When Soviet infiltrators moved into jump-off positions north and south of Velikiye Luki, no German outposts were in position to oppose them. North of the city, the Germans wishfully believed that the dense forest was impassable. In the south, the 3rd Gebirgsjäger Division was stretched out to cover a front of more than 20 kilometers.
Both the 83rd Infantry and 3rd Gebirgsjäger were veteran divisions, though badly understrength from the fighting the previous summer. The two divisions were dangerously overstretched, the 83rd in particular. Dug-in companies were each defending up to three kilometers of the front directly west of Velikiye Luki along the Kuban Stream. Worse, the 3rd Gebirgsjäger was split between Norway and Russia, having left one of its infantry regiments and an artillery battalion behind after being mauled in the drive on Murmansk. The area that it was tasked to defend was so desolate that there were not even farmhouses to provide shelter from the winter snows.
The Opposing Sides
Spearheading the Soviet attack were four guards divisions, the 9th, 19th, 21st and 46th, as well as several ski battalions and tank brigades, with no less than nine rifle divisions following. Many of these divisions had been destroyed and reconstituted at least once, following the Soviet policy of burning out a unit and then withdrawing it for rebuilding. In January 1942, for example, the 249th Estonian Rifle Division was thrown into the fighting for Kholm, starting the battle with 8,000 effectives. By the end of the month, only 1,400 were left, a loss rate of more than 82 percent. Another division, the 28th Rifle, had been nearly destroyed during the summer and was still well below strength. Under such circumstances unit cohesion was almost impossible.
The 83rd Infantry Division was commanded by Maj. Gen. Theodor Scherer, who had received the Knight's Cross for his defense of Kholm in the winter of 1941-42. Specifically charged with defending Velikiye Luki was the division's 277th Infantry Regiment, commanded by Lt. Col. Freiherr von Sass, and the attached 336th Security Battalion. As commandant of the city, Sass also had several smaller units attached to his garrison, among them a Nebelwerfer (rocket launcher) multibarreled mortar battery. Including its garrison responsibilities, the combat sector of the 83rd Division totaled 125 kilometers.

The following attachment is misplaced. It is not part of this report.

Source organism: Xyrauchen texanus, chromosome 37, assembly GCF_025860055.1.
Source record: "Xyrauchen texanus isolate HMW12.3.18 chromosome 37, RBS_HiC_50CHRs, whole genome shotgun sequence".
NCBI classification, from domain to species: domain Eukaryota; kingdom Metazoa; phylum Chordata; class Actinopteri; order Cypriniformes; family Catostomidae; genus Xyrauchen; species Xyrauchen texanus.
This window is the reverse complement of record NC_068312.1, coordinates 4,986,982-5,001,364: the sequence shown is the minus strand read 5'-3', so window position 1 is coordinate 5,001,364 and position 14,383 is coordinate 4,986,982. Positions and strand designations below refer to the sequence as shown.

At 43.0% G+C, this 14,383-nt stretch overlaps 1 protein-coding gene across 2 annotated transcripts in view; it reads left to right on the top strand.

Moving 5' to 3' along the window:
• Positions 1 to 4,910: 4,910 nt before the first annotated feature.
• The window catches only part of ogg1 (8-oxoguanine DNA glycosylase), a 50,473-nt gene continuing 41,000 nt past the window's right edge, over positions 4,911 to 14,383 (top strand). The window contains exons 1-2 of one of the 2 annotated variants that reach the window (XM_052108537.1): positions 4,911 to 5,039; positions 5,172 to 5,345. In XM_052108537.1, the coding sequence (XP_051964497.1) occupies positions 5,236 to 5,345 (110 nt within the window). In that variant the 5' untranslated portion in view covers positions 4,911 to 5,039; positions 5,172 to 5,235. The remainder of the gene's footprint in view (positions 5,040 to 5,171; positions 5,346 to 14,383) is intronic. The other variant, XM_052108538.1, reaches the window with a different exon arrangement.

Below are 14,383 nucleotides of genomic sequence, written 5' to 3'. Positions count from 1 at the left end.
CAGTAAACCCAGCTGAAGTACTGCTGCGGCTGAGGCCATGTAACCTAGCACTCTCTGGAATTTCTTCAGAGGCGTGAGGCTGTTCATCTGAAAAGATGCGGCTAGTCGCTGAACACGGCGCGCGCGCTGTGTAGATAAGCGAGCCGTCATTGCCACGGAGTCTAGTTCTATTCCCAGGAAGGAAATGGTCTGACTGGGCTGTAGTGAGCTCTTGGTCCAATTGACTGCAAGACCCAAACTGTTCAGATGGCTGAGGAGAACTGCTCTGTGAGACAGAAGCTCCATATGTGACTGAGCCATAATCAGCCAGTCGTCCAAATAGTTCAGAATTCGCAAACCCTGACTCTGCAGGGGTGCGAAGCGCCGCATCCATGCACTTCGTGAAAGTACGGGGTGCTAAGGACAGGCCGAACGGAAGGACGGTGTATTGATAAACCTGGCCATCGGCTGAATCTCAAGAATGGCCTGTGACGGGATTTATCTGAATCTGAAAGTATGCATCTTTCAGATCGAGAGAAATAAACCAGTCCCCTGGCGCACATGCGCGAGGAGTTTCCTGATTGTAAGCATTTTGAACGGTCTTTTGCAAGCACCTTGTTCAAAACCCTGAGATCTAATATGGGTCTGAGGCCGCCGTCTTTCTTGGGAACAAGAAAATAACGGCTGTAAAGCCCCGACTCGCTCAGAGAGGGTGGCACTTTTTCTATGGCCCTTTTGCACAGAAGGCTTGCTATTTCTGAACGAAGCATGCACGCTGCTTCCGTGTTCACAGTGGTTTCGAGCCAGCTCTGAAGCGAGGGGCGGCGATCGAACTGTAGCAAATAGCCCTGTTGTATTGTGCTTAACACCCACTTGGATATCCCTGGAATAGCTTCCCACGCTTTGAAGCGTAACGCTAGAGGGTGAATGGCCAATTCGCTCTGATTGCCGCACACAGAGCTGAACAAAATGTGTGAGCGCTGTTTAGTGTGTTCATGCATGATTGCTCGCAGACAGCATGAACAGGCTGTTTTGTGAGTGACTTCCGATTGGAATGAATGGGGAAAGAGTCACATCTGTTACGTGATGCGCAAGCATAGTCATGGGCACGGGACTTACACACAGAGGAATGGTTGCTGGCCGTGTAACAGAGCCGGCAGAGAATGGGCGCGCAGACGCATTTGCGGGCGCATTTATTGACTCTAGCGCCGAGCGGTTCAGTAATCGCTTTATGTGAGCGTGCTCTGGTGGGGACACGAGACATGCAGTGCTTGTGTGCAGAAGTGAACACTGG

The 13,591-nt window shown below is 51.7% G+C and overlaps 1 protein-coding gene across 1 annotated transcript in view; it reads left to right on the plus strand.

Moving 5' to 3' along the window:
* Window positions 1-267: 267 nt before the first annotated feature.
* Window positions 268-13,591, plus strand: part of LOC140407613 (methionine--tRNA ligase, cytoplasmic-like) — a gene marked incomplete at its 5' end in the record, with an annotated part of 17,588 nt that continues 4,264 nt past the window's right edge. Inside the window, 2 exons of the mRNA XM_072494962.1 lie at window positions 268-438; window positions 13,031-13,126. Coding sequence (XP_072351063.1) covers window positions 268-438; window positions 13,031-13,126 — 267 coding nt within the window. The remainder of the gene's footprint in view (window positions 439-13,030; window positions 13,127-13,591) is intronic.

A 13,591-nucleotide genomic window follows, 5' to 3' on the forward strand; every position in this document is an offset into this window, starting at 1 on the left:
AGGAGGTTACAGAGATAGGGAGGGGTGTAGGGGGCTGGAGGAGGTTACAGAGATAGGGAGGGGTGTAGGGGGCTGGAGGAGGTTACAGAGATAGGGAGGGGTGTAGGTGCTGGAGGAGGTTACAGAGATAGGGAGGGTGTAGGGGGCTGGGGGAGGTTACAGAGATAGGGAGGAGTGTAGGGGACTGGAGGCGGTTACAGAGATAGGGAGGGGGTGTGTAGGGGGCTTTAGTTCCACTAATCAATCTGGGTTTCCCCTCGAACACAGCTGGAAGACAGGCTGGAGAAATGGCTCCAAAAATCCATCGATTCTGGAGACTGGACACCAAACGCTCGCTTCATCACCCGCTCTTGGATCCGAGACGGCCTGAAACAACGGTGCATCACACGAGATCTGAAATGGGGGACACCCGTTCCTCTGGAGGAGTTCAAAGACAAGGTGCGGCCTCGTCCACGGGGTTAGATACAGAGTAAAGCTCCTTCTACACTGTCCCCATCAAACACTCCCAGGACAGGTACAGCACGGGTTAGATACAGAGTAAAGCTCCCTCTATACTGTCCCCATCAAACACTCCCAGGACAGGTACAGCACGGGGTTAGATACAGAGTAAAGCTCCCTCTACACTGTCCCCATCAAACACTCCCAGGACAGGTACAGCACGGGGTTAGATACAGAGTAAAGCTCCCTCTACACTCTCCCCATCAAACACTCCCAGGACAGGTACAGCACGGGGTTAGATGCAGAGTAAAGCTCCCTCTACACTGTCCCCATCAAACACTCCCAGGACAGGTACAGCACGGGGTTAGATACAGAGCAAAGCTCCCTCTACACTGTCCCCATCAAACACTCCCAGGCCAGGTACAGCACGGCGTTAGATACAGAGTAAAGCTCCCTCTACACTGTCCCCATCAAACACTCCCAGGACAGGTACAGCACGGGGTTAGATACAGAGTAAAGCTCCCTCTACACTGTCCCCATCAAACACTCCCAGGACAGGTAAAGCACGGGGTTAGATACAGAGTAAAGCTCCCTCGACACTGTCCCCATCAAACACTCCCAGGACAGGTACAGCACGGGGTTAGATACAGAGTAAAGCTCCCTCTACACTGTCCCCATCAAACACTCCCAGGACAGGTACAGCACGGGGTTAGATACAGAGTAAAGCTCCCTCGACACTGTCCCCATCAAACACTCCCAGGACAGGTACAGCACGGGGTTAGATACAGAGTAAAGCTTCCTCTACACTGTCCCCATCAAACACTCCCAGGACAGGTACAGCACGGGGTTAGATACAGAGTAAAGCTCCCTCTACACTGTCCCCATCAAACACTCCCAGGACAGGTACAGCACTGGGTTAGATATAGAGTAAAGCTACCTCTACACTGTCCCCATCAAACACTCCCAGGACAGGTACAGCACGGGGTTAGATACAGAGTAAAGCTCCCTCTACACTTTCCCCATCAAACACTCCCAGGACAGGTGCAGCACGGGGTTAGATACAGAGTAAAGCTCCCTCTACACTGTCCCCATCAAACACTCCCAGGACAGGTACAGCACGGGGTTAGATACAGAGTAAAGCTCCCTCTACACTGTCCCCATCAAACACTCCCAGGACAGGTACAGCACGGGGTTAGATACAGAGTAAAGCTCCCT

A Costly Undertaking
But Velikiye Luki was ready for a siege. Since the 11th Panzer Division had captured the city in August 1941, the defenders had constructed numerous concrete bunkers and tank traps, each known by suitably Germanic names such as Bayreuth, Vienna or Nordlingen. Supplies of food and ammunition were stocked up and reserved for use only if the city was encircled. Key locations were also fortified. Among these were the misnamed West Railroad Station, which was located in the eastern part of the city and doubled as a bunker and supply depot, and the medieval fortress known as the Citadel, located in the western quarter. The Citadel, surrounded on three sides by the Lovat River and possessing thick earth-and-mortar walls, had a commanding view of the bridges over the Lovat and was nearly impervious to artillery fire. The plan of defense was simple: Fight to the death for each strongpoint, then fall back to the next prepared position, forcing the Soviets into a bloody battle of attrition. The presence of the resolute defenders ensured that any Russian attempt to recapture the city would be costly.
In early November the Soviets began interdicting German supply lines, harassing supply trucks and trains with artillery and air attacks. Unlike their Western Allies, however, the Soviet Army Air Force rarely flew more than 20 miles behind the front on interdiction missions. This limited area of operations meant that while the Germans might have trouble actually getting supplies to their most forward units, the rail network itself was largely undamaged.
Soviets Take Objective